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Derek doesn’t really notice everyone leaving. Allison is long gone, of course, with Boyd and Erica behind her. They’ll let her go; he ordered them not to hurt her. It’s good for them to have something to chase, all the same. Wear them out so they stop thinking. Sleep better that way.

Scott and Isaac have just left, bundled out by Melissa. She looked for a moment like she’d leave Isaac behind, but Scott had two fingers twisted in the sleeve of Isaac’s sweatshirt, so she grabbed them each by a shoulder and pushed them out the door. Derek doesn’t resent it; he doesn’t mind being left behind. Everyone deserves someone to help clean their wounds, to watch the door when they sleep. Even his rag-tag pack. Especially his rag-tag pack.

Stiles is the last one left, sitting on his own just through the double doors of the community center. Derek watched them all go past him with a squeeze to the shoulder, a brush of the hand. Even his father is gone (“I’m fine, dad. Totally fine. Look, you’ve got the biggest coverup Beacon Hills PD has ever seen, you’ve gotta get on that. Go. I’ll see you at home.”).  The boy is bloody and bruised, but it’s nothing that won’t be mostly healed in a few days. 

Which is why Derek is surprised to come through the doors and to find him with his head bowed towards his knees, blunt fingernails digging into his scalp, gasping for air through gritted teeth. He’s sitting on the bench that’s screwed into the wall, an old church pew that usually serves as a bus stop on rainy days. It’s long, running all the way down the front of the building, and something about his crumpled posture and the long trail of golden wood surrounding him makes Derek’s stomach clench. He looks tiny and beaten and … insignificant. Something left behind, like a stain, a scratch on varnish.

Derek doesn’t think this, exactly. He doesn’t think in metaphors. He thinks in impressions: small, bent, torn, shaking, wrong, wrong, wrong.

He also thinks in responsibilities, which is what propels him around the corner to stand in front of Stiles.

“You’re okay, right?” His voice sounds loud and rough, an unpleasant counterpoint to Stiles’ hitching breath. “You’re not hurt or anything?”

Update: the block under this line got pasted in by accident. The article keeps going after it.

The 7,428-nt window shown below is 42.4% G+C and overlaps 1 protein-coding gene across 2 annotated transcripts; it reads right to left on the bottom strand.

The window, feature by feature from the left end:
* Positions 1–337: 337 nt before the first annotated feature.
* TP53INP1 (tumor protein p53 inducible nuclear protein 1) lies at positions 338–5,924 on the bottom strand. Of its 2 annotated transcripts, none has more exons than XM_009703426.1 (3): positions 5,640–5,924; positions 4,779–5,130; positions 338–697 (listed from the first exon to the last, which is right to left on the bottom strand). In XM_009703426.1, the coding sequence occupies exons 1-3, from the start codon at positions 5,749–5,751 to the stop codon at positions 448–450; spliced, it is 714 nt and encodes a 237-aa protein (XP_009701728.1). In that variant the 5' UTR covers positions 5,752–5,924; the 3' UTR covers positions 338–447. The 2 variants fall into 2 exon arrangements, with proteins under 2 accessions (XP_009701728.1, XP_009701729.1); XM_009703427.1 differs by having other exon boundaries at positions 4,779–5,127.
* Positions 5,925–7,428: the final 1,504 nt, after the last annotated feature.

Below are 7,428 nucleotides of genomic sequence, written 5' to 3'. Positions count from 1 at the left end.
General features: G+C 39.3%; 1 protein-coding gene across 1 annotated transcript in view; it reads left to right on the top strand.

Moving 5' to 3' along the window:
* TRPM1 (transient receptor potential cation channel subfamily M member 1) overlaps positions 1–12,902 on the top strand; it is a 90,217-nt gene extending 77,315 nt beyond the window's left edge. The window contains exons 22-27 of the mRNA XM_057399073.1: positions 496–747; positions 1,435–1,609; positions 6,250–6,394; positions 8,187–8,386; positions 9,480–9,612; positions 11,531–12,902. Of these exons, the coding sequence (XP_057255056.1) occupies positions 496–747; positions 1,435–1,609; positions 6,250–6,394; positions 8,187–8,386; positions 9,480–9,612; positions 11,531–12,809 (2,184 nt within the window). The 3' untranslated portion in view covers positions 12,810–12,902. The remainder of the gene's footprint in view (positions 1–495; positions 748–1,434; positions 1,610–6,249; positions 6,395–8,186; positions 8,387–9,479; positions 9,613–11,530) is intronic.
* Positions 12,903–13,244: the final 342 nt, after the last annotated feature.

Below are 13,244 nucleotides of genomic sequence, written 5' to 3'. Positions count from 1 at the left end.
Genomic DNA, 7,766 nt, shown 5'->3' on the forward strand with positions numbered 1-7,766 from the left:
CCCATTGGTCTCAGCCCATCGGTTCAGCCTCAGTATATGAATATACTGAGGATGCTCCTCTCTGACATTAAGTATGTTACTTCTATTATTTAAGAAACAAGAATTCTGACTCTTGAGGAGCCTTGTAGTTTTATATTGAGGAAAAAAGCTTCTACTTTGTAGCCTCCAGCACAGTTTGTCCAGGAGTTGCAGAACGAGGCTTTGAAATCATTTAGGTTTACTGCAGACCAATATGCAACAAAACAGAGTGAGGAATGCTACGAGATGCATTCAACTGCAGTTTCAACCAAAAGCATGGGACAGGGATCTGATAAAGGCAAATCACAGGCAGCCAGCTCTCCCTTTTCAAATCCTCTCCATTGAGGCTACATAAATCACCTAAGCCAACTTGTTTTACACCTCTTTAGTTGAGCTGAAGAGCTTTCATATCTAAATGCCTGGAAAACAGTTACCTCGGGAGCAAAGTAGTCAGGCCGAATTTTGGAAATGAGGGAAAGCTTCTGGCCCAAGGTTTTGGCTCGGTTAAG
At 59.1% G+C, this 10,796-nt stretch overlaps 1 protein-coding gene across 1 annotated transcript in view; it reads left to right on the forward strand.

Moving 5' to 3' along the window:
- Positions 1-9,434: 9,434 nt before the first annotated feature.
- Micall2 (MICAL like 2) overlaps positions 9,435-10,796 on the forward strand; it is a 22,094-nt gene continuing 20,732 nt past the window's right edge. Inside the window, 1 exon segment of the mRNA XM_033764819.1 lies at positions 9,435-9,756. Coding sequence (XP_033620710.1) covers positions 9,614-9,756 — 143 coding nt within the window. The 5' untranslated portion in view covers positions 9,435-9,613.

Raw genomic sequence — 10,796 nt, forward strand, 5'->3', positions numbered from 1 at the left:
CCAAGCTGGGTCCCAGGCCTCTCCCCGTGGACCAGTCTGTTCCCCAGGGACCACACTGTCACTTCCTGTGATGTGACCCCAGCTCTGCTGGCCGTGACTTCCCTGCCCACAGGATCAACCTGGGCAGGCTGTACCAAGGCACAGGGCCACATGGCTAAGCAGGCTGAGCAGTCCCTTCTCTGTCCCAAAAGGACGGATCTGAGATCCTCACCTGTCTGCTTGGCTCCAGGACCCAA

“No,” Stiles forces out, hunching his shoulders further and covering his face.

“You’re in shock.”

“Yeah.”

“You’re having a panic attack?” Derek takes a step forward, thinks about reaching out to him, and moves back again.

“Yes, thank you genius, this is all very helpful.” How he manages to sniff and shake and still sound irritated, Derek doesn’t really understand. He watches for a long minute, but the shudders just get worse. Stiles folds up farther until his arms are locked around his abdomen and his forehead is pressed against his knees. If he thought in metaphors, Derek would see him as a broken piece of clockworks, gears grinding out of line, metal twisting and scraping against itself. Instead, all he can think is worn, weak, drowning, hurt.


It’s not weak, though, he corrects his brain. It’s not weak to be in shock, it’s just … it’s reaction. You can only push it away for so long; eventually you have to let it break you. If you’re good at it, if you’ve had enough practice, you can hold it off until you’re alone. Stiles was alone. Should be. Wants to be. Derek should leave.

But. Worn, weak, drowning, hurt rings against the side of his skull, and whether or not Stiles counts as pack may be up for debate, but that doesn’t keep the instinct at bay. Worn, weak, drowning, hurt. Before he knows what he’s doing, he’s stretched one hand across the back of the boy’s neck, where is bent over his knees. There’s the initial needle-prick sensation of physical pain, it almost feels like an itch running up his arm. He’s done this a few times, over the years. Did it for Melissa when she woke up from a blow to the head just hours ago. Physical pain is like fire ants running through his veins, but light. Temporary. Gone in a moment. The pain that follows is a deep ache, mercury filling his blood. It reminds him of the wolfsbane seeping into him from Kate Argent’s bullet, but in a few seconds it fades. It comes in waves, the longer he stands touching skin. 

Stiles gets his breath back in a few moments, and jerks upright, shrugging off Derek’s hand.

“What the hell?”

Derek jerks backward, snapping to alertness and trying to keep all the blood from rushing to his face.

“I—”

“Look, I’m fine. I’m fine. Just go … seethe somewhere, okay? I’m—” Stiles straightens up and presses a hand to his chest, breathing deeply. “I’m fine.” He stares at Derek, confused. “I’m fine?”

Derek shrugs one shoulder, entirely out of his depth.

“What did you do?”

“Nothing.”

“Derek.” Stiles breathes again, rolls his neck. “I feel—”

“Go home, Stiles. You okay to drive?”

Stiles watches him sharply, considering. The part of Derek’s brain that thought weak crawls into a corner, tail tucked between its legs. He doesn’t look weak when you look him in the eye.

“Yes,” he says, and the way he says it sounds like he’s talking about more than driving. Derek has no idea what that might be. 

“Okay, then,” he turns towards the woods at the edge of the parking lot.

“Derek?”

He turns. Stiles’ mouth opens once, shuts, twists, opens again.

“It’s not safe. Walking home alone. At night.” As soon as he’s done speaking his face turns red, teeth working his lower lip.

Derek has no idea what to say to that. 

“Okay.” 

Stiles nods, pulls his sweatshirt around himself, and heads for his Jeep. Derek watches him go, the impression of strange, what, strange, strong and strange echoing in his mind.